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With the kickoff of the NFL season last Thursday and the games and festivities on Sunday and Monday night, it is safe to say that football and fall sports are becoming firmly entrenched in the public consciousness. While the gridiron warriors have entertained and inspired Americans for generations, there has been a renewed focus of the game’s dangers and potential for traumatic brain injuries. In fact, just last week Junior Seau’s estate opted out of the NFL concussion settlement.
This renewed focus on concussions and brain injuries led the NFL to implement a new concussion protocol last season. However despite these efforts, the inherent nature of the game seems to nevertheless produce brain injuries that can have lifelong impacts and consequences. Already this year, potential star players such as first round draft picks Jadeveon Clowney and Calvin Pryor have suffered concussions in preseason practices. Similarly in the season opener, Green Bay running back Eddie Lacy suffered a concussion.
This blog post is intended to serve two purposes. First, this post will inform regarding the severity and lifelong consequences a traumatic brain injury can cause. Second, this post will hopefully help fans understand the NFL concussion protocol which can be particularly frustrating to those who may not understand why their favorite player was not permitted to play that week.
Why are TBIs so Serious?
Traumatic brain injuries are particularly serious injuries because the brain is the control center for all of the body’s functions. Disruptions to the brain’s activities or damage to its structures can result in a wide range of problems. These can include problems with attention or focus, difficulty with abstract concepts, increased aggression, confusion, or even death. Generally speaking more serious brain injuries cause more serious disruptions to your everyday life. Unfortunately even when there is no apparent short-term damage, repeated TBIs – even mild ones – increase the risk of developing neurodegenerative conditions like chronic traumatic encephalopathy (CTE). Researchers also suspect that repeated head injuries may play some role as to the development of other degenerative conditions like Alzheimer’s. Faced with new facts regarding head injuries and public concern over the issue, the NFL has taken action. However this action may not please all fans as the NFL’s concussion protocol may put your favorite player on the sidelines until they return to their baseline results.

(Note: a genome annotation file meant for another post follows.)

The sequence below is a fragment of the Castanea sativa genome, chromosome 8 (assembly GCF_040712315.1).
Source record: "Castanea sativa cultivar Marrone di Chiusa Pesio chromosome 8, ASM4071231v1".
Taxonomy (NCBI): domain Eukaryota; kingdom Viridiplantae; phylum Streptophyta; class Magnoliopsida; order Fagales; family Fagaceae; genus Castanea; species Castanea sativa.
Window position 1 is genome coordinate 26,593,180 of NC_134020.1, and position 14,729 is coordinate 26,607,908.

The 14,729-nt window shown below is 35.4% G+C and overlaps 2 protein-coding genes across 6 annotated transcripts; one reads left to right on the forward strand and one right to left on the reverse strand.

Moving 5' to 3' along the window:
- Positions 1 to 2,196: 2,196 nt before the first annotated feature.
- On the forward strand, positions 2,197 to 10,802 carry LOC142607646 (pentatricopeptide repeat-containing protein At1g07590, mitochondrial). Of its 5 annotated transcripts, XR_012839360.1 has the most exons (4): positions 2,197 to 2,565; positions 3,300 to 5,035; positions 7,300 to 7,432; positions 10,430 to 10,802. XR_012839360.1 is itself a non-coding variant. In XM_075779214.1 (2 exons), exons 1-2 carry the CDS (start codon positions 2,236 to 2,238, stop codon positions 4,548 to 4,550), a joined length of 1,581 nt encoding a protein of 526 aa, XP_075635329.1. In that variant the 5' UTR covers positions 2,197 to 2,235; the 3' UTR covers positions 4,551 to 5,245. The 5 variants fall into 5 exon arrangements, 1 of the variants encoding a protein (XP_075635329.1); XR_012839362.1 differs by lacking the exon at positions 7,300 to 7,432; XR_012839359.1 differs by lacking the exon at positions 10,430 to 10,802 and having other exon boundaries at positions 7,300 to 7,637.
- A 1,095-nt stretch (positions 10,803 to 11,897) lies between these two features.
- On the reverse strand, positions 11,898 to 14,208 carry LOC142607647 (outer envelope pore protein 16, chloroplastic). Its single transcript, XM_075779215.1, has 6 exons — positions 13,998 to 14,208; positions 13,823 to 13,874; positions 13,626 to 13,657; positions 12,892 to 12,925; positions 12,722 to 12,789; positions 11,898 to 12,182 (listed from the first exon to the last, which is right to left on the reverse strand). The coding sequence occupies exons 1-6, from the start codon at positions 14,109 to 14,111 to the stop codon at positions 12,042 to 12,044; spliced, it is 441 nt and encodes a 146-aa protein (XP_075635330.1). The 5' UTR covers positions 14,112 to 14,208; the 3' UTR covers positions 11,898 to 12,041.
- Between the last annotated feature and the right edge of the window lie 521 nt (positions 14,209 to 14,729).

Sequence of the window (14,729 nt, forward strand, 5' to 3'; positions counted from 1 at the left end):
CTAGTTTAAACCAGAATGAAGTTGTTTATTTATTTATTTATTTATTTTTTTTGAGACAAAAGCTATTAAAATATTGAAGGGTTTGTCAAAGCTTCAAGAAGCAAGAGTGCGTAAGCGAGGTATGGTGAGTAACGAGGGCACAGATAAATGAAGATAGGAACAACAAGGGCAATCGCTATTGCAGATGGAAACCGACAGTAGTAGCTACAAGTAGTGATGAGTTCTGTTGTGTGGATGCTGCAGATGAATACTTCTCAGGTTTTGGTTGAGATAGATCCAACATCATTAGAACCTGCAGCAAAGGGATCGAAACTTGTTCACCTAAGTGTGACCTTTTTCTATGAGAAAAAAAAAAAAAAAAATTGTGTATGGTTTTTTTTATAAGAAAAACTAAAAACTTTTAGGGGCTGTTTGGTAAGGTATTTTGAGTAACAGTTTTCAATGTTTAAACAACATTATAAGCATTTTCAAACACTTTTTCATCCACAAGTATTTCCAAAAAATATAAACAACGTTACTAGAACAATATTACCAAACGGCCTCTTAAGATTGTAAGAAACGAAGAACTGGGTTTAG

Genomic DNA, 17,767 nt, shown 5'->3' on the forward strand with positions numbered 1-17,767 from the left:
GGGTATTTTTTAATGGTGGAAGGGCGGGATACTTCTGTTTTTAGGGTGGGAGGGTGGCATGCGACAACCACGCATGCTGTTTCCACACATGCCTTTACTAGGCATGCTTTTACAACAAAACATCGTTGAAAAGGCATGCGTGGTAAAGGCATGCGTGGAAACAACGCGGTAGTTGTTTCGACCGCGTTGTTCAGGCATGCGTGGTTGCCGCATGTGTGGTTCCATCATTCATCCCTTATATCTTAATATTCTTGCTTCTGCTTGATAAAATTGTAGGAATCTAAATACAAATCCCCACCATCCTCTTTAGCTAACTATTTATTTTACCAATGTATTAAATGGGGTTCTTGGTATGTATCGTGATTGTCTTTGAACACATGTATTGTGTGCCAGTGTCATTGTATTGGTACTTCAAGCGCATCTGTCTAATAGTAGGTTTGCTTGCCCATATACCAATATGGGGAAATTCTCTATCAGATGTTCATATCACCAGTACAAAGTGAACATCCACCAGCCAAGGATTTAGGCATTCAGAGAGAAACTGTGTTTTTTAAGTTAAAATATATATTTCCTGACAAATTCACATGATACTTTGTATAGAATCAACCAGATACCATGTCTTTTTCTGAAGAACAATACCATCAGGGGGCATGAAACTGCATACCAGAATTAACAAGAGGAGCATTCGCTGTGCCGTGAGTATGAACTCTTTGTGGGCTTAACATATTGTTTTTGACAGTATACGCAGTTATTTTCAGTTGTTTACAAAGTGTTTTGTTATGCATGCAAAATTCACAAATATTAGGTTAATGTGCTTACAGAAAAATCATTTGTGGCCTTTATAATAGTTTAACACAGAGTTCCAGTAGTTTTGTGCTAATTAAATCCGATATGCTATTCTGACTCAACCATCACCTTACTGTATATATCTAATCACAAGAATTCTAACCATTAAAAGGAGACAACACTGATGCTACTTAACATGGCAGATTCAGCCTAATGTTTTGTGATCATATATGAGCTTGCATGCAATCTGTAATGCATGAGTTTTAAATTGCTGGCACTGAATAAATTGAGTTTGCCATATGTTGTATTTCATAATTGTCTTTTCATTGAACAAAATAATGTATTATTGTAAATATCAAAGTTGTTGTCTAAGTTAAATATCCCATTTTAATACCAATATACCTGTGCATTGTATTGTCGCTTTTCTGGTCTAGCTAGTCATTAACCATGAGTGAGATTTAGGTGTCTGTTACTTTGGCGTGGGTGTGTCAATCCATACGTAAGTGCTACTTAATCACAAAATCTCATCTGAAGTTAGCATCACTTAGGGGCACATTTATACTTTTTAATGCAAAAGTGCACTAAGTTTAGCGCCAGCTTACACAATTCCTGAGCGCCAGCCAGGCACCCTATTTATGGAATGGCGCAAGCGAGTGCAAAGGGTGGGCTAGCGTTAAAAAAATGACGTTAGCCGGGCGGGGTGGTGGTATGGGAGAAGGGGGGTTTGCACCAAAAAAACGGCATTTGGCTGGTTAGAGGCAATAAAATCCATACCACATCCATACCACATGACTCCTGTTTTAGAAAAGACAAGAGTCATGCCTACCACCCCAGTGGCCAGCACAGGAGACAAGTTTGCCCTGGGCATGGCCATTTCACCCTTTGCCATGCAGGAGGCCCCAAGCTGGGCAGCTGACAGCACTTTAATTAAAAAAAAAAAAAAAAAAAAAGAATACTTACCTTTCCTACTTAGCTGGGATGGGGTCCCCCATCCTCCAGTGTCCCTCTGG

How are TBIs being handled by NFL teams?
While traumatic brain injuries can be caused by a blunt-force trauma to the brain or a penetrating injury caused by a foreign object, the NFL’s concern is mainly with the former injury type. The NFL’s protocol regarding concussion diagnosis and management was developed by its Head, Neck, and Spine Committee. The process begins long before players set foot on a practice field with an educational component coupled with physical exams and a baseline neurological test.